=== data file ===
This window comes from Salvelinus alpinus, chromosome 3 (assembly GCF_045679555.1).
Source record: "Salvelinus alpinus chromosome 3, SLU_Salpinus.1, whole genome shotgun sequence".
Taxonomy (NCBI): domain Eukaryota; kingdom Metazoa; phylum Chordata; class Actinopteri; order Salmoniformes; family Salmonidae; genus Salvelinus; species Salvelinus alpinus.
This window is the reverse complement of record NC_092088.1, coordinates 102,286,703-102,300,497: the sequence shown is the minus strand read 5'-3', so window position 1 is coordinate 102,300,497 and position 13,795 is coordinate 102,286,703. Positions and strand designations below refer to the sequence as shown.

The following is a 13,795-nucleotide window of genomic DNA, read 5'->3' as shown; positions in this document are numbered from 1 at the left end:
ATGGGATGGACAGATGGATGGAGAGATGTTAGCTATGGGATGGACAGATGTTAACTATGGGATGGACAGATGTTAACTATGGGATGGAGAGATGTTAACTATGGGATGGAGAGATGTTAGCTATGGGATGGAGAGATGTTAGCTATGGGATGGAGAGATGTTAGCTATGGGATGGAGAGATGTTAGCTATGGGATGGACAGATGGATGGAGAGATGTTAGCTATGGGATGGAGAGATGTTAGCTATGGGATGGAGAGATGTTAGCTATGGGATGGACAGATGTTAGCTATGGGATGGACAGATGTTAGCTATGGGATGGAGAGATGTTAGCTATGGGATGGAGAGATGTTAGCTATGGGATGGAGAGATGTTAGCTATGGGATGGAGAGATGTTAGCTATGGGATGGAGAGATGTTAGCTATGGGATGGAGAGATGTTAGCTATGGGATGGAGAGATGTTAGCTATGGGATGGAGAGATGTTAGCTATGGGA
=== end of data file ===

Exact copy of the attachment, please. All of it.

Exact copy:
This window comes from Salvelinus alpinus, chromosome 3 (assembly GCF_045679555.1).
Source record: "Salvelinus alpinus chromosome 3, SLU_Salpinus.1, whole genome shotgun sequence".
Taxonomy (NCBI): domain Eukaryota; kingdom Metazoa; phylum Chordata; class Actinopteri; order Salmoniformes; family Salmonidae; genus Salvelinus; species Salvelinus alpinus.
This window is the reverse complement of record NC_092088.1, coordinates 102,286,703-102,300,497: the sequence shown is the minus strand read 5'-3', so window position 1 is coordinate 102,300,497 and position 13,795 is coordinate 102,286,703. Positions and strand designations below refer to the sequence as shown.

The following is a 13,795-nucleotide window of genomic DNA, read 5'->3' as shown; positions in this document are numbered from 1 at the left end:
ATGGGATGGACAGATGGATGGAGAGATGTTAGCTATGGGATGGACAGATGTTAACTATGGGATGGACAGATGTTAACTATGGGATGGAGAGATGTTAACTATGGGATGGAGAGATGTTAGCTATGGGATGGAGAGATGTTAGCTATGGGATGGAGAGATGTTAGCTATGGGATGGAGAGATGTTAGCTATGGGATGGACAGATGGATGGAGAGATGTTAGCTATGGGATGGAGAGATGTTAGCTATGGGATGGAGAGATGTTAGCTATGGGATGGACAGATGTTAGCTATGGGATGGACAGATGTTAGCTATGGGATGGAGAGATGTTAGCTATGGGATGGAGAGATGTTAGCTATGGGATGGAGAGATGTTAGCTATGGGATGGAGAGATGTTAGCTATGGGATGGAGAGATGTTAGCTATGGGATGGAGAGATGTTAGCTATGGGATGGAGAGATGTTAGCTATGGGATGGAGAGATGTTAGCTATGGGA